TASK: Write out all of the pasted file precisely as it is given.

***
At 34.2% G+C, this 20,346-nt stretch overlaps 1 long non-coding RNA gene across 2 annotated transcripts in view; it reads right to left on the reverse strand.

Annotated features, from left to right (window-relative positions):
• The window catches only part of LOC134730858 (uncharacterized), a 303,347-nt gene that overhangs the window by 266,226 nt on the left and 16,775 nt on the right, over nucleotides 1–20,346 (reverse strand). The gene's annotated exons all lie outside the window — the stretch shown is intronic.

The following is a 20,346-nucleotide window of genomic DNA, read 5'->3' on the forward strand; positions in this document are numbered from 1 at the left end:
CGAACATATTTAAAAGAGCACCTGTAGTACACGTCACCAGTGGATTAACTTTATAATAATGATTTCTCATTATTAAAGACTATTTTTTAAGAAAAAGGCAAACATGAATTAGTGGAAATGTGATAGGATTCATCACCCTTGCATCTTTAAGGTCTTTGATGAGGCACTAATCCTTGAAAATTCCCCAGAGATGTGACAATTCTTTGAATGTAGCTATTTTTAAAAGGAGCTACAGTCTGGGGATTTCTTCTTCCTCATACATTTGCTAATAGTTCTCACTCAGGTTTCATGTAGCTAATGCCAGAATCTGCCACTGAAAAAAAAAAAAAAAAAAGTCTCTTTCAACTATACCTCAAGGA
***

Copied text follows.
At 34.2% G+C, this 20,346-nt stretch overlaps 1 long non-coding RNA gene across 2 annotated transcripts in view; it reads right to left on the reverse strand.

Annotated features, from left to right (window-relative positions):
• The window catches only part of LOC134730858 (uncharacterized), a 303,347-nt gene that overhangs the window by 266,226 nt on the left and 16,775 nt on the right, over nucleotides 1–20,346 (reverse strand). The gene's annotated exons all lie outside the window — the stretch shown is intronic.

The following is a 20,346-nucleotide window of genomic DNA, read 5'->3' on the forward strand; positions in this document are numbered from 1 at the left end:
CGAACATATTTAAAAGAGCACCTGTAGTACACGTCACCAGTGGATTAACTTTATAATAATGATTTCTCATTATTAAAGACTATTTTTTAAGAAAAAGGCAAACATGAATTAGTGGAAATGTGATAGGATTCATCACCCTTGCATCTTTAAGGTCTTTGATGAGGCACTAATCCTTGAAAATTCCCCAGAGATGTGACAATTCTTTGAATGTAGCTATTTTTAAAAGGAGCTACAGTCTGGGGATTTCTTCTTCCTCATACATTTGCTAATAGTTCTCACTCAGGTTTCATGTAGCTAATGCCAGAATCTGCCACTGAAAAAAAAAAAAAAAAAAGTCTCTTTCAACTATACCTCAAGGA